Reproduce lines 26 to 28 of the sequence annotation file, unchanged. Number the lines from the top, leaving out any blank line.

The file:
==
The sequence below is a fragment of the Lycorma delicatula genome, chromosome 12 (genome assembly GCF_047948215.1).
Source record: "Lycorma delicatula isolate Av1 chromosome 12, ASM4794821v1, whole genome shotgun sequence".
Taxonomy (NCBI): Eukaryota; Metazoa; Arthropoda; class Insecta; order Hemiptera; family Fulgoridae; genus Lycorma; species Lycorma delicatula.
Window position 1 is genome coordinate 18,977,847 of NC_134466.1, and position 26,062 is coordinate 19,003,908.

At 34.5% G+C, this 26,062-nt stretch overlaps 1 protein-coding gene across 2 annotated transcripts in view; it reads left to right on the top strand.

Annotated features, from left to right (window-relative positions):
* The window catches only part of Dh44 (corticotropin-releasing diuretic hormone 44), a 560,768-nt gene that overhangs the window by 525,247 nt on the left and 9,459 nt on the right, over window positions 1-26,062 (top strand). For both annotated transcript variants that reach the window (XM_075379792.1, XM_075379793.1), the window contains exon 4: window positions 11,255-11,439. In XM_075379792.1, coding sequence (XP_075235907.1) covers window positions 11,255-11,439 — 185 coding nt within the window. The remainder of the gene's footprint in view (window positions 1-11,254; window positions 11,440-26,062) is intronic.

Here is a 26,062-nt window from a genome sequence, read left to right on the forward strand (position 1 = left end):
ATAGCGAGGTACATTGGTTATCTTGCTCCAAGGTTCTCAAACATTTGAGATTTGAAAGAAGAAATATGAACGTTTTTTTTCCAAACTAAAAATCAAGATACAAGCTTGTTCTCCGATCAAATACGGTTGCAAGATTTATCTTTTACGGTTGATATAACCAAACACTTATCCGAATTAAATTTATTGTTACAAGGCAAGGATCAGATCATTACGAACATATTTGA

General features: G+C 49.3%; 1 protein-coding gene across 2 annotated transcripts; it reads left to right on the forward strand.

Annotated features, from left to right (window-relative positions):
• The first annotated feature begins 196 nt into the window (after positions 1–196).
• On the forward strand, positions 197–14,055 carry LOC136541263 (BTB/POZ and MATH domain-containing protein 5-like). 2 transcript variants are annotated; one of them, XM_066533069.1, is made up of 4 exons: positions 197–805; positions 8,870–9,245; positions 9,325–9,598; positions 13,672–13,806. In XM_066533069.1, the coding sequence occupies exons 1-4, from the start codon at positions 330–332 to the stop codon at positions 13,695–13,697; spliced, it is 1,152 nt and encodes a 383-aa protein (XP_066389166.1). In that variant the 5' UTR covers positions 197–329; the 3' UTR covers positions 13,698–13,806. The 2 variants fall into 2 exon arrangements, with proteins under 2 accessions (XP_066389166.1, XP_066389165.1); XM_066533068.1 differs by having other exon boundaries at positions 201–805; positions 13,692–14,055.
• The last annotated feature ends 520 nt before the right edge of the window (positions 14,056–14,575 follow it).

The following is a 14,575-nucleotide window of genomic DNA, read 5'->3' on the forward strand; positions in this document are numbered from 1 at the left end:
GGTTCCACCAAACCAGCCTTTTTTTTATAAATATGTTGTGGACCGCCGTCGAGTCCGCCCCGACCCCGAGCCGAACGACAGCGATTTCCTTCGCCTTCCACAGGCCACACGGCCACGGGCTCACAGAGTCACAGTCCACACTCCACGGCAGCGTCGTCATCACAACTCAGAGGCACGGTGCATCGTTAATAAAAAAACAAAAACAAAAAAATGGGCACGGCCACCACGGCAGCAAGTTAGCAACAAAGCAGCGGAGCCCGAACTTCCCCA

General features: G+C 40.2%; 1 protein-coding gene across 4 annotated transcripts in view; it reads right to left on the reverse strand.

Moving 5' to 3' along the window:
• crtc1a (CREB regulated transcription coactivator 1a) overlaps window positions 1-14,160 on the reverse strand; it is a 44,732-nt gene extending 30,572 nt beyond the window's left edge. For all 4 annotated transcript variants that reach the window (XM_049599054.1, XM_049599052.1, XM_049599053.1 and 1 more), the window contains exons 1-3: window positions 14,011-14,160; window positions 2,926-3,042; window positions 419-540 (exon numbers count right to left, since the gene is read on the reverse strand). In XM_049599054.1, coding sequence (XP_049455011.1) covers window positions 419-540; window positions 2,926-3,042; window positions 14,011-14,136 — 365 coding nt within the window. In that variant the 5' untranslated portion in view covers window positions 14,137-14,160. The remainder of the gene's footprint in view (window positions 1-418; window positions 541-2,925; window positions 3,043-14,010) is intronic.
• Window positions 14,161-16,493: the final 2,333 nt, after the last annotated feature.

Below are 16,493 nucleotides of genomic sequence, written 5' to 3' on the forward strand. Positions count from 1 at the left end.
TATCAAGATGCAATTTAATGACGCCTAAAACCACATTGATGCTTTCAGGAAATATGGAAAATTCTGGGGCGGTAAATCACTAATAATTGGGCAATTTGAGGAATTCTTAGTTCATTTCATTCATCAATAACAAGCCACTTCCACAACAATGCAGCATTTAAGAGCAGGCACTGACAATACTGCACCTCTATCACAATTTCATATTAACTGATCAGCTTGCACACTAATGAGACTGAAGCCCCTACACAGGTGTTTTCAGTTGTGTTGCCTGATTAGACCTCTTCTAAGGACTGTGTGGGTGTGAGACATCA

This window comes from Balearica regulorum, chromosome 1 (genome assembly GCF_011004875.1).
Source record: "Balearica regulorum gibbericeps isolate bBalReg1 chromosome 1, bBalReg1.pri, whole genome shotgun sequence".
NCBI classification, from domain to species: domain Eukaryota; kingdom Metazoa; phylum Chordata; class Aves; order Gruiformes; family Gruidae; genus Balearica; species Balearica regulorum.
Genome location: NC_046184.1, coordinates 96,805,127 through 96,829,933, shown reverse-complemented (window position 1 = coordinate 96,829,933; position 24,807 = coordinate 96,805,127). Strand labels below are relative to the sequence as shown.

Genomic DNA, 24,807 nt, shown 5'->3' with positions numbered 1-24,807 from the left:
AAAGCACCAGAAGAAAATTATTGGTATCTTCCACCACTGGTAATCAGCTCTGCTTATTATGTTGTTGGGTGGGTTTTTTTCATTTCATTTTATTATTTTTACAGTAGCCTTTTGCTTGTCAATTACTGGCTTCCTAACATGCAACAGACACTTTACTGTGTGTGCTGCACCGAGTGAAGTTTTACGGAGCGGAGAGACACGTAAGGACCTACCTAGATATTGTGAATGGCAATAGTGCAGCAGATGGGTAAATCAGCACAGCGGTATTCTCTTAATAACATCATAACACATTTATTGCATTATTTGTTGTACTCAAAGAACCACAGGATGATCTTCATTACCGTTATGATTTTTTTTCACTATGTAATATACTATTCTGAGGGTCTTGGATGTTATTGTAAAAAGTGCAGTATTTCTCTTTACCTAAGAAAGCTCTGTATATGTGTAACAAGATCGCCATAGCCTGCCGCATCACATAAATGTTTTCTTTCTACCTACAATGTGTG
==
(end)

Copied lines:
Genome location: NC_046184.1, coordinates 96,805,127 through 96,829,933, shown reverse-complemented (window position 1 = coordinate 96,829,933; position 24,807 = coordinate 96,805,127). Strand labels below are relative to the sequence as shown.

Genomic DNA, 24,807 nt, shown 5'->3' with positions numbered 1-24,807 from the left:
AAAGCACCAGAAGAAAATTATTGGTATCTTCCACCACTGGTAATCAGCTCTGCTTATTATGTTGTTGGGTGGGTTTTTTTCATTTCATTTTATTATTTTTACAGTAGCCTTTTGCTTGTCAATTACTGGCTTCCTAACATGCAACAGACACTTTACTGTGTGTGCTGCACCGAGTGAAGTTTTACGGAGCGGAGAGACACGTAAGGACCTACCTAGATATTGTGAATGGCAATAGTGCAGCAGATGGGTAAATCAGCACAGCGGTATTCTCTTAATAACATCATAACACATTTATTGCATTATTTGTTGTACTCAAAGAACCACAGGATGATCTTCATTACCGTTATGATTTTTTTTCACTATGTAATATACTATTCTGAGGGTCTTGGATGTTATTGTAAAAAGTGCAGTATTTCTCTTTACCTAAGAAAGCTCTGTATATGTGTAACAAGATCGCCATAGCCTGCCGCATCACATAAATGTTTTCTTTCTACCTACAATGTGTG